As drivers pass into their seventies and eighties they tend to drive vehicles that are older than average. Whether it is due to budget constraints, familiarity with older technology, or apprehension about new technology, the end result is the same. More crashes and more fatalities.
The Insurance Institute For Highway Safety (IIHS) reports today that two new studies both validate this finding. One study compared the vehicles driven by 1.5 million crash-involved Florida drivers ages 35-54 and 70 and older over 2014-18. Another surveyed 900 drivers in those age groups from various states about the factors that influenced their most recent vehicle purchase. The Florida-based study revealed that drivers age 70 and older were significantly more likely to be driving vehicles that were at least 16 years old than drivers ages 35-54. In addition to not driving vehicles with the most up-to-date safety systems, older drivers were also more likely to still be driving sedans and hatchbacks, models known to be less safe in a crash than midsize SUVs.
The results of the studies help to explain one of the reasons why drivers 75 and older are about 4 times as likely to die as middle-aged drivers when they’re involved in a side-impact crash and about 3 times as likely to die in a frontal crash. “All these vehicle characteristics have big impacts on crash survival rates, and older drivers are more often driving the least-safe vehicles by every parameter,” says Jessica Cicchino, IIHS vice president of research and a co-author of both studies. “This only gets worse as their age increases, since many older adults stick with a single ‘retirement vehicle’ for the remainder of their driving years.”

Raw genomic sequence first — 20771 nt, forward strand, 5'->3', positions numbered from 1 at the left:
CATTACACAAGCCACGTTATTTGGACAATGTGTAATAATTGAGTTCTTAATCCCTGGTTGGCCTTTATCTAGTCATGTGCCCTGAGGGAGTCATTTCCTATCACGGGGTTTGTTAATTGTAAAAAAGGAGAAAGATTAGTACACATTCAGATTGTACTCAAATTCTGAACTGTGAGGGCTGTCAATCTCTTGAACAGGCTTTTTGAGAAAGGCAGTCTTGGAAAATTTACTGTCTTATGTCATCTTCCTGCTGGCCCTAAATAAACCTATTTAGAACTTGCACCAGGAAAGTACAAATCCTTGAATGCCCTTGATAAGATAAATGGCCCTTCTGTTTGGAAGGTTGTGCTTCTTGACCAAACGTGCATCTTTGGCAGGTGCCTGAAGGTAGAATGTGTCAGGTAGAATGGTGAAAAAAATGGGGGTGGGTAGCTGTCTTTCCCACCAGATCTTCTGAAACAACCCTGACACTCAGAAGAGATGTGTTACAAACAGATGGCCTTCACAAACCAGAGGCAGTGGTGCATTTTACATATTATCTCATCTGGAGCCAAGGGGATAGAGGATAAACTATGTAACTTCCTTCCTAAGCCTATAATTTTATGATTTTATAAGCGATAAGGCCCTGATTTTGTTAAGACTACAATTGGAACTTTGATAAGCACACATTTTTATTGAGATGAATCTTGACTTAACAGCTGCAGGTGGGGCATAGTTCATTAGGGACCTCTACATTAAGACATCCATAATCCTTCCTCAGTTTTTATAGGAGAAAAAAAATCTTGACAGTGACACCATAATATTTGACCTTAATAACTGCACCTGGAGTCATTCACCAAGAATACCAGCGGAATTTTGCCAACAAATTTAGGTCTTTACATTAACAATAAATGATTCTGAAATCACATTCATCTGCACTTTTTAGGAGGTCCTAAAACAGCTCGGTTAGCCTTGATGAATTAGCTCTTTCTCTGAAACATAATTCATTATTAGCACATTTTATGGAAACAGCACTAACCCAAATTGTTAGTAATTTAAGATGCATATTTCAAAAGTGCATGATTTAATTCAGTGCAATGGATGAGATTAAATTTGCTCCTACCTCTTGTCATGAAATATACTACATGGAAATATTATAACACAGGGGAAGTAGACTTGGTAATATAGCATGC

One interesting aspect of the study has to do with the specific models chosen by older drivers. It revealed that those 75 and older were significantly less likely to drive vehicles with good ratings in the IIHS moderate overlap front and original side crash tests than drivers ages 35-54. Older drivers were also less likely than middle-aged drivers to opt for vehicles with ESC, blind spot monitoring, side or curtain airbags, and forward-collision warning or automatic emergency braking (AEB). Only about a quarter of older drivers said they required AEB when choosing a vehicle, compared with 40 percent of middle-aged drivers.
“The older drivers who participated in the survey didn’t appear to understand the value of today’s vehicle safety features,” Cicchino says. “At the same time, they perceived less need to replace their older vehicles because they don’t drive many miles per year and think of low mileage as synonymous with overall vehicle safety.”
One interesting snippet of data revealed that older drivers say that since they drove mostly in their local area in areas with lower speed limits that they assumed were safer. The truth is that most fatal crashes occur below highway speeds. Couple this with statistics that show that the crash risk per mile is higher for drivers who drive less, particularly those who travel fewer than 3,000 miles a year, than for those who log more travel, and one can see how older drivers’ habits converge to make their miles covered risky.
You can view the full study at the IIHS summary page.
Image courtesy of Jane Goreham
John Goreham is a long-time New England Motor Press Association member and recovering engineer. John's interest in EVs goes back to 1990 when he designed the thermal control system for an EV battery as part of an academic team. After earning his mechanical engineering degree, John completed a marketing program at Northeastern University and worked with automotive component manufacturers, in the semiconductor industry, and in biotech. In addition to Torque News, John's work has appeared in print in dozens of American news outlets and he provides reviews to many vehicle shopping sites. You can follow John on TikTok @ToknCars, on Twitter, and view his credentials at Linkedin
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